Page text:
November 24, 2017
Greetings again from the darkness. Joachim Trier continues to deliver projects with his frequent writing partner and collaborator Eskil Vogt that cause us to take note of their intriguing and always (so far) interesting filmmaking. They may not be the fastest workers – OSLO, AUGUST 31 came out in 2011 and it has been over two years since LOUDER THAN BOMBS – but we can’t help but appreciate their original stories and unique vision.
A chilling opening of a father/young daughter hunting trip sets an uneasy tone for the rest of the film. We then flash forward to that young girl heading off to college. Eili Harboe is excellent as Thelma, a quiet young woman leaving home and her protective parents for the first time. Thelma has had a restrictive Christian upbringing and she’s now a withdrawn, socially inept college student, simultaneously anxious to explore her new freedom and guilt-ridden with every new experience.
The school library is the setting for the first chance encounter between Thelma and Anja (Kaya Wilkins). We witness Thelma’s blushing and uneasiness, and soon birds are crashing into the windows as Thelma writhes on the floor in full seizure. The girls cross paths again and the flirtations are followed by a heavy dose of Thelma prayers. This independence and sexual attractions leads Thelma down the ever-progressive road of dancing, booze, drugs (sort of), and sex – the only thing missing is rock ‘n roll. An awkward dinner with her parents (Ellen Dorrit Peterson and Henrik Rafelsen) leads to more guilt and more seizures, as the two appear connected.
Director Trier’s film is not easily categorized. It’s part drama, thriller, romance, supernatural horror, and religious commentary. There are some supernatural similarities to two films from the 1970’s – CARRIE and THE FURY, and the abundance of religious imagery leans heavily towards the former.
Some unusual camera angles and shots add visual interest to what for much of its runtime is an amorous courtship between the two leads. There is an always present cloak of uncertainty courtesy of the extreme helicopter parents and Thelma’s unpreparedness in dealing with adult feelings. We instinctively realize there’s more going on than the parents let on, but these are essentially quiet people who hold much inside. That theme carries over to the movie as a whole, which is a quiet, but sneaky film on the power of thought … both positive and negative.
watch the trailer:
April 29, 2016
Greetings again from the darkness. Sometimes we just can’t “get over it”. Three years after a war photographer dies in a suspicious car accident, her husband and two sons find themselves in various states of emotional distress. Everyone deals with guilt in their own way, but these three seem to be doing anything and everything to avoid actually dealing with the emotional fallout.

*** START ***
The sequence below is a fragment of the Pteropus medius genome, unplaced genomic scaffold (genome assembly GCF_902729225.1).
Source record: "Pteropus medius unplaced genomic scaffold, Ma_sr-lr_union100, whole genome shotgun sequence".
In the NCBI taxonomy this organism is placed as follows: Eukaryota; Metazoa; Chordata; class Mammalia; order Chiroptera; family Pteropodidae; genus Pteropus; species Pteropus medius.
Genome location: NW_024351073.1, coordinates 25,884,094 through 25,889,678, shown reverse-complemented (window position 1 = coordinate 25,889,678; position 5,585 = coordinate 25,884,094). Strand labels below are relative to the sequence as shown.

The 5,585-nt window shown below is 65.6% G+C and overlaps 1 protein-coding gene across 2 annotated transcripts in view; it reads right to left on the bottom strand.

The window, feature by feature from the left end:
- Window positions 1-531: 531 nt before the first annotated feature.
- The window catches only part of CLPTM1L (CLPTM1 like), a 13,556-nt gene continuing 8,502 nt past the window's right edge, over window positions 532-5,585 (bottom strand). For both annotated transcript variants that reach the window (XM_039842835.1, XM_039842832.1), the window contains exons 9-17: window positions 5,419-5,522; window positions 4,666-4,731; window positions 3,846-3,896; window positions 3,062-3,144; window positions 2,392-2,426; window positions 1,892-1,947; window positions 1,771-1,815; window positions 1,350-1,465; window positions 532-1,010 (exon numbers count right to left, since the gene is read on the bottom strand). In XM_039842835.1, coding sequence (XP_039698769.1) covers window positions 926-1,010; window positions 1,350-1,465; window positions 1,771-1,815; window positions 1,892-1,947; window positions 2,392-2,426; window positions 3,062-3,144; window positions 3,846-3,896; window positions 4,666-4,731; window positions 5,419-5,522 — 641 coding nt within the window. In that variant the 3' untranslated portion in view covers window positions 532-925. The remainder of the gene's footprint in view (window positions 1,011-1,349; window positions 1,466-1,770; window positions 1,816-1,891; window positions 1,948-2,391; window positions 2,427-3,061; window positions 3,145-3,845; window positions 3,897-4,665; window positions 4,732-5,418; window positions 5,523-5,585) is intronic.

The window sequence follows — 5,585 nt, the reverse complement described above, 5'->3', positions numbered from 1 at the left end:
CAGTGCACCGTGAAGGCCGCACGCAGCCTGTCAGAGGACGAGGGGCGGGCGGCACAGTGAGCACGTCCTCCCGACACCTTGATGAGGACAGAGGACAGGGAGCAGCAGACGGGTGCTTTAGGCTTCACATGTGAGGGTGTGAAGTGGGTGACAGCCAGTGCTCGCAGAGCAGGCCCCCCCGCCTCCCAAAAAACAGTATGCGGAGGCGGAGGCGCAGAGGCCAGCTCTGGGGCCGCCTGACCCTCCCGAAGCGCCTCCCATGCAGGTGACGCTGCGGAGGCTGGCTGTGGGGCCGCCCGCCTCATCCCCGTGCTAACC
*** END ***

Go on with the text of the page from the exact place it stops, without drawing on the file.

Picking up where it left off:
Writer/director Joachim Trier (Oslo, August 31) delivers his first English-speaking film with an assist from co-writer Eskil Vogt and a terrific cast. As we would expect from Mr. Trier, it’s a visually stylish film with some stunning images … and the timeline is anything but simple as we bounce from past to present, and from the perspective of different characters (sometimes with the same scene).
The creativity involved with the story telling and technical aspects have no impact whatsoever on the pacing. To say that the film is meticulously paced would be a kind way of saying many viewers may actually get restless/bored with how slowly things move at times. Trier uses this pacing to help us experience some of the frustration and discomfort that each of the characters feel.
Isabelle Huppert plays the mother/wife in some wonderful flashback and dream-like sequences, while Gabriel Byrne plays her surviving husband. Jesse Eisenberg as Jonah, and Devin Druid as Conrad are the sons, and as brothers they struggle to connect with each other … just as the father struggles to connect with each of them. In fact, it’s a film filled with characters who lie to each other, lie to themselves, and lie to others. It’s no mystery why they are each miserable in their own way. The suppressed emotions are at times overwhelming, and it’s especially difficult to see the youngest son struggle with social aspects of high school … it’s a spellbinding performance from Devin Druid (“Olive Kitteridge”).
Jesse Eisenberg manages to tone down his usual hyper-obnoxious mannerisms, yet still create the most unlikable character in the film … and that’s saying a lot. Mr. Byrne delivers a solid performance as the Dad who is quite flawed, and other supporting work is provided by David Strathairn and Amy Ryan. The shadow cast by this woman is enormous and deep … and for nearly two hours we watch the family she left behind come to grips with her death and each other. It’s a film done well, but only you can decide if it sounds like a good way to spend two hours.
watch the trailer: